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Moving with a Pet

By: Jennifer Lowe - Updated: 13 Oct 2010 | comments*Discuss
Moving With A Pet

The time has come, all of your things are packed away and the moving van is outside. You are ready for the off, until you realise that your dog is searching for his favourite chew toy.

Moving with pets comes with its own set of challenges, but there are some steps you can take to make sure that your pet gets to its new home safely.

Travelling With Your Pet

All pets react differently when travelling in a car, some get travel sick, others whimper and cry, and some will just go to sleep or try to look out of the window.

You will no doubt know what kind of traveller your pet is. If it doesn't do well, then you could get some advice from your vet.

However, most vets don't like to prescribe sedatives unless it is absolutely necessary so you are probably better to try some natural things first.

Preparing Your Pet

The funny thing about animals is they can somehow sense change, so you will notice your pet acting differently around the house the night before moving day.

The first thing to do is to get out the pet carrier and leave it open with one of your pets toys and its blanket inside. This should help to keep your pet calm when it is time for them to go into the carrier and leave for the new apartment.

There is also a product available from your local pet shop called Serene-UM, which is ideal for dogs and cats. This is a natural calming sedative that will help to stop your pet from reacting to the stress of moving.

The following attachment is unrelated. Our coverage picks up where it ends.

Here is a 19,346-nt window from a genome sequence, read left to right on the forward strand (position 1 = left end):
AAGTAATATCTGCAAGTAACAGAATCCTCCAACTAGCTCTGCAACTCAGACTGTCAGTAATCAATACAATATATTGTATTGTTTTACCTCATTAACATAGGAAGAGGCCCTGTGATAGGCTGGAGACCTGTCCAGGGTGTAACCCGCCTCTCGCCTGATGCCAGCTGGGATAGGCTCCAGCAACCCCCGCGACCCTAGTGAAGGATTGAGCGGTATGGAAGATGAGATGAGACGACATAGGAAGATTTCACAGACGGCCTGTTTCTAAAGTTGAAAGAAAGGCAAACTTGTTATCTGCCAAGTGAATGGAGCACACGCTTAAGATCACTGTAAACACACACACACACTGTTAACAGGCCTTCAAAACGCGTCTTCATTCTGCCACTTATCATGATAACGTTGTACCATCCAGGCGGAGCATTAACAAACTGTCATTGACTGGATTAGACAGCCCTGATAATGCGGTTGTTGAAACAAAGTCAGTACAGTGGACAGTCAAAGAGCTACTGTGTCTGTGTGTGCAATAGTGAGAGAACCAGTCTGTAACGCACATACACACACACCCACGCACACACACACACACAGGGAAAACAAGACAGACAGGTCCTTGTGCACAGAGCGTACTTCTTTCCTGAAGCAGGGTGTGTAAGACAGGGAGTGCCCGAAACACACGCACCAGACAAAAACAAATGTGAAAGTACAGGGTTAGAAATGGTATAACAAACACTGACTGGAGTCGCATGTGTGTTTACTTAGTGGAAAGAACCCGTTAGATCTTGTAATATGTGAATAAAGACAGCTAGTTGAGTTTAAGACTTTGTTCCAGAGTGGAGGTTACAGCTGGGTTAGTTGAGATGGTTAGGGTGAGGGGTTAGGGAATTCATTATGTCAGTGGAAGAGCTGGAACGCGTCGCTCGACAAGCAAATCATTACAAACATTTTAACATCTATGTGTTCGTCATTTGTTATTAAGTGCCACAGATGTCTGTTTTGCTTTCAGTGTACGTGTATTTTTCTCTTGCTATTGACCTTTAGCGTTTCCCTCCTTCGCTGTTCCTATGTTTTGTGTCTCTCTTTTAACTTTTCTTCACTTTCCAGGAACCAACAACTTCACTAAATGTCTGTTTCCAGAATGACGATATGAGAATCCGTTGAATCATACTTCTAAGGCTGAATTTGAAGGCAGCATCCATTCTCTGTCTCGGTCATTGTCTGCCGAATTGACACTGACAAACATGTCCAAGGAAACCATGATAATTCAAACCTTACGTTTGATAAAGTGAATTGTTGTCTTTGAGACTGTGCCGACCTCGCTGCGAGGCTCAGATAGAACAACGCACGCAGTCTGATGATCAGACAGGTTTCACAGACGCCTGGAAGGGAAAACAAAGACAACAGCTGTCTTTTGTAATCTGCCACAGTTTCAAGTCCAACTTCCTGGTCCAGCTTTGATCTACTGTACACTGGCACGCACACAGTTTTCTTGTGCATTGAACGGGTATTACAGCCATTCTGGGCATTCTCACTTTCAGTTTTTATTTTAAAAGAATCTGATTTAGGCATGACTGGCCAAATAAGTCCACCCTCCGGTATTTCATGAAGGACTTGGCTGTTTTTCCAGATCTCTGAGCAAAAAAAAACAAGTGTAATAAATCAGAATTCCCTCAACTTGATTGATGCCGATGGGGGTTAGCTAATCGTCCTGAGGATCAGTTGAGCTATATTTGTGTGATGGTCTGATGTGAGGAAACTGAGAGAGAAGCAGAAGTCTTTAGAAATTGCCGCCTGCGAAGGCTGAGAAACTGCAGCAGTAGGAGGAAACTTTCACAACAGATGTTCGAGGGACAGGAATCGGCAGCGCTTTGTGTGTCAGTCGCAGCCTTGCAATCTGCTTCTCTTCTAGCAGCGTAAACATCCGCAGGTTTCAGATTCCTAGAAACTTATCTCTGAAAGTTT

Simply put a few drops on your pets food the night before and on the morning of moving day and you will probably find that your pet will sleep for the entire journey.

If you are travelling with hamsters, rabbits, gerbils or birds, then you probably won't notice any difference at all. however, you should keep the bird cage covered over so that they sleep for the entire journey - birds don't travel well.

Arriving at Your New Home

When you finally arrive at the new apartment you should leave your pet in the carrier until all the to-ing and fro-ing is over and no strangers will be entering the house.

At this point you can let your pet out so that it can explore its new pad. Make sure that you show it where its food and water is and also where it can go to the toilet. This is very important, if you don't your pet will probably urinate on your lovely new carpet.

You should also register your pet with the local vet as soon as you can and book an appointment for a check-up. In some cases, fretting pets can cause themselves damage when inside their carriers and a quick check over will discover if this is the case.

The last thing to remember is that even the most laid back animal can get angry if they are in a new area, scared or fretting, so for the first few days you should be careful when letting your cat outside and always keep your dog on its leash.

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